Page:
We see colors, hear sounds, and feel textures. These aspects of the world can be perceive through our senses. But what sense (or senses) do we employ to perceive time? It definitely cannot be tied to one particular sense; it is strange to say that we see, hear, or feel time passing because even if we lost our ability to see, hear, or feel, we wouldn’t lose our ability to experience time. We perceive time in its passing, we perceive its passing in the environmental changes our senses (see, sound, etc.) experience. Without visual cues, the Sun rising and setting for example, it would be extremely difficult for us to get a handle on time durations. That is one reason individuals in solitary confinement see alterations in their judgment and perception of time, completely altering their sleeping patterns, their eating schedules, and their energy levels; time is a subjective experience.
Because time is a subjective experience, it is also malleable. Sylvie Droit-Volet and Mickael Berthon (2017), two psychological researchers found that spikes in emotions can have in impact on one’s internal reference temporal interval. In other words, experiences of high emotion (anger, frustration, happiness, sadness, etc.) effects one’s ability to accurately perceive time passing. The more intense the emotional experience, the faster the internal clock registers a pulse over a given period, meaning that an individual will believe more time has passed then actually has.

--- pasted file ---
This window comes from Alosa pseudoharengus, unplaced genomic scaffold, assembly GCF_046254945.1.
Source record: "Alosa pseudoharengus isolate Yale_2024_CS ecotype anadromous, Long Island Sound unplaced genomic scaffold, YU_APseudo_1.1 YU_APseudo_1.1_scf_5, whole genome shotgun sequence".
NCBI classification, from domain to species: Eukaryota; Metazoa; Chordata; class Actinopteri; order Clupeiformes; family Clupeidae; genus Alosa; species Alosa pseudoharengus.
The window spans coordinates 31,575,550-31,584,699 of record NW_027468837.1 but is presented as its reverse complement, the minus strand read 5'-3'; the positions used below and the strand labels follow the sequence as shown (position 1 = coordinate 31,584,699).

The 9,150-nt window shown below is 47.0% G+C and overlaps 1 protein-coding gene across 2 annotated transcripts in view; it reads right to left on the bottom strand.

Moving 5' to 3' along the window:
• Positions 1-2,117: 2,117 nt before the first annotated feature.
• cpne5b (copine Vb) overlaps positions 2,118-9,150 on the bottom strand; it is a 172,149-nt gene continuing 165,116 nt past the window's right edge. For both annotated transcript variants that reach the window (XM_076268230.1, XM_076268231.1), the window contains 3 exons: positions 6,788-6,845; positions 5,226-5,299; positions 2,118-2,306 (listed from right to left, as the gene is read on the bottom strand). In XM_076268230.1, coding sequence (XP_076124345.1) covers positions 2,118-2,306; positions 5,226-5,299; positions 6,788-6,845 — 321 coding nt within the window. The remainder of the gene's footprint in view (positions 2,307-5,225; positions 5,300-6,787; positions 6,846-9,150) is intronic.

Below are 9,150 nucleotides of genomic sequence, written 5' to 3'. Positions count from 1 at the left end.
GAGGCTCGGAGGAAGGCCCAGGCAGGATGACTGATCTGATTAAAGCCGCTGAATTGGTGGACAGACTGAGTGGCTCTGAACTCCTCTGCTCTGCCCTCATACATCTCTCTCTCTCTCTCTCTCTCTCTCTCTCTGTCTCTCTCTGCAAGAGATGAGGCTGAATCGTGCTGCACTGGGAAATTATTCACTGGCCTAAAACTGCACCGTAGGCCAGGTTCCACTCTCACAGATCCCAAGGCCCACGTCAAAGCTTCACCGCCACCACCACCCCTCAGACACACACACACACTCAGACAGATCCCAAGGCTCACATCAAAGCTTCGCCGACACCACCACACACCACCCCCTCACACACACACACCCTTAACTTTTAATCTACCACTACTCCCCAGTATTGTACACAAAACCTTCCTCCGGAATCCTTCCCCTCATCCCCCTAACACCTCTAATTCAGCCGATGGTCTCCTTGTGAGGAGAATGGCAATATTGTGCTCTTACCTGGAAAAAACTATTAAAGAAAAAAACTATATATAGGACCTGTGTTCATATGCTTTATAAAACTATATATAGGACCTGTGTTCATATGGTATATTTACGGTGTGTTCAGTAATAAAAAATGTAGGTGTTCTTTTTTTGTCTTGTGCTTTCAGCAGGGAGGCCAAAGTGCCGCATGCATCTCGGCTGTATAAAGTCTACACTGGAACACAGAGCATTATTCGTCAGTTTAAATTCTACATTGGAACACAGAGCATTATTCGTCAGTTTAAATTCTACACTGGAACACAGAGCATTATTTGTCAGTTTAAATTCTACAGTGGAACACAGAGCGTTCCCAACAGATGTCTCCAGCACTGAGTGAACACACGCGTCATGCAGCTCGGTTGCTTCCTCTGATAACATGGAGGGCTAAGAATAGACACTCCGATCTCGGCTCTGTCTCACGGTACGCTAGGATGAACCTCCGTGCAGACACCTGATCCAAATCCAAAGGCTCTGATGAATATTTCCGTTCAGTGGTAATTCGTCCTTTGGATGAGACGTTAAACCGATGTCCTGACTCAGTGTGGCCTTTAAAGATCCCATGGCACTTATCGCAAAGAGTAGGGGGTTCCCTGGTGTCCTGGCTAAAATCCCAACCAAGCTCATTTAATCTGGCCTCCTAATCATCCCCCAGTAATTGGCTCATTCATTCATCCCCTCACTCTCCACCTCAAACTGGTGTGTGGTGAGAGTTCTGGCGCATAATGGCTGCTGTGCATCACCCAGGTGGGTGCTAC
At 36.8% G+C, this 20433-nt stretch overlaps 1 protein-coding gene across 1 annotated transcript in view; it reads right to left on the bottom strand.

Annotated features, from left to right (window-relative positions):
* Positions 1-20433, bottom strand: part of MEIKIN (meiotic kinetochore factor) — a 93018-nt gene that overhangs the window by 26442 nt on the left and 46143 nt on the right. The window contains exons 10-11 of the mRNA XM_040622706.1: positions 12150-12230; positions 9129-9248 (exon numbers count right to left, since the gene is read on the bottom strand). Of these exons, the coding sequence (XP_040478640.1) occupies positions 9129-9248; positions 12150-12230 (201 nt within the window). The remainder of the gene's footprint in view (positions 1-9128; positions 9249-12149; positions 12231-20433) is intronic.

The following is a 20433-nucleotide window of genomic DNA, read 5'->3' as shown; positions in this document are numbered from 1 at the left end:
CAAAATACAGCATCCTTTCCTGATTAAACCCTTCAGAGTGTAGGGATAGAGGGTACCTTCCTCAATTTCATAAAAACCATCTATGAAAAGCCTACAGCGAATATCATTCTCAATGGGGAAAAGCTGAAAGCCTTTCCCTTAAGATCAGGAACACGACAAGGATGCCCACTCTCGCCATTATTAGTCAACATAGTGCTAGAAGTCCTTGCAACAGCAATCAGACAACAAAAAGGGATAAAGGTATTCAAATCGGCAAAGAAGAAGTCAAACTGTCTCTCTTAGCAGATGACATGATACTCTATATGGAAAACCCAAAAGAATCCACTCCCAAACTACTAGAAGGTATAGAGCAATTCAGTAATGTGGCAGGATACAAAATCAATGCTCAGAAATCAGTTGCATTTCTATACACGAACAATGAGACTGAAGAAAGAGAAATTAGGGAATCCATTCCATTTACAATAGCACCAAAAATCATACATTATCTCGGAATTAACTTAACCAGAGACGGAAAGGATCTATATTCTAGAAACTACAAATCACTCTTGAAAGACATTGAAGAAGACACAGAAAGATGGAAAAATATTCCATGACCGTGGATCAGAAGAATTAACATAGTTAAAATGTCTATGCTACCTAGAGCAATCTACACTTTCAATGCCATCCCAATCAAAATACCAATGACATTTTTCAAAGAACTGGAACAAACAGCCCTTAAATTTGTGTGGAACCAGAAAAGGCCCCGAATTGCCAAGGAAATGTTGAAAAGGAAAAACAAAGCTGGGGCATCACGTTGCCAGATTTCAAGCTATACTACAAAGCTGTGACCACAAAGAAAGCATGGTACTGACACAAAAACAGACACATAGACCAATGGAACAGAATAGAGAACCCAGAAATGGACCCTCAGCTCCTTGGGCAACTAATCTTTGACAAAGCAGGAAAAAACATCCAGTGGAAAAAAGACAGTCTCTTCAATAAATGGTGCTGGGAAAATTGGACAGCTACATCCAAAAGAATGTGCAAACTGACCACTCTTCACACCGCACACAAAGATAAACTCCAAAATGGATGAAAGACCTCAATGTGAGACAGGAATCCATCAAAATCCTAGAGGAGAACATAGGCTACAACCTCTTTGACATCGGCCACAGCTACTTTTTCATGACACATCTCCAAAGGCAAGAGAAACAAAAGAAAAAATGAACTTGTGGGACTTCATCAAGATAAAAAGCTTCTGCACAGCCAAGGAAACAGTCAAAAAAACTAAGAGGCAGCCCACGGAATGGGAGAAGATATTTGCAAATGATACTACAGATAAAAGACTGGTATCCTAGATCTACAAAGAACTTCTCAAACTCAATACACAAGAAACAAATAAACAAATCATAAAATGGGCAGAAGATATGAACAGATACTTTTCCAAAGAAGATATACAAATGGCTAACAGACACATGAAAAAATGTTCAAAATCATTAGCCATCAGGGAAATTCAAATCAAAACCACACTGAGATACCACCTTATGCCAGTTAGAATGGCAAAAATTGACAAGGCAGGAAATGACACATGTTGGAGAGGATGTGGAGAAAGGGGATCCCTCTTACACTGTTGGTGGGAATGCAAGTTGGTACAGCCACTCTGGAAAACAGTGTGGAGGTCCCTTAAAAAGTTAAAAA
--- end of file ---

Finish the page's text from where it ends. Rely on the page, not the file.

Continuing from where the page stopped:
Another human-time interaction that strongly shapes how we react to the passing of time is our need to control it. This past summer, I went to Universal Studios. Needless to say, the lines were terrible. I can only image how much worse my experience would have been without the waiting time boards in front of every ride. Without that, time would have passed incredibly slowly with no end in sight, and every minute would have really felt like five. However, if your wait time is longer than what was advertised, that creates a whole other set of issues. I personally like knowing how long I’ll have to wait for something because it allows me to decide what I will and will not spend my time doing.
Both the malleability of time and our need to control it makes the use of buffering a perfect way to pacific impatient users. Dynamic placeholders such as the spinning loop for Google searches, or the spinning loop before YouTube videos, or the spinning loop for Netflix (do you see a pattern?) keeps our emotional responses low, keeps us distracted, and gives a sometimes false sense that important stuff is happening behind the scenes. There are countless of examples, including the ones I just briefly mentioned. A few years back, YouTube even went as far as to allow users to play a Snake Game while their videos loaded and turned the buffering icon into a fidget spinner for videos that featured the toy.
I do agree with Jason Farman that waiting is an essential part our digital experience, but I can guarantee that no one ever likes seeing the spinning ball of death.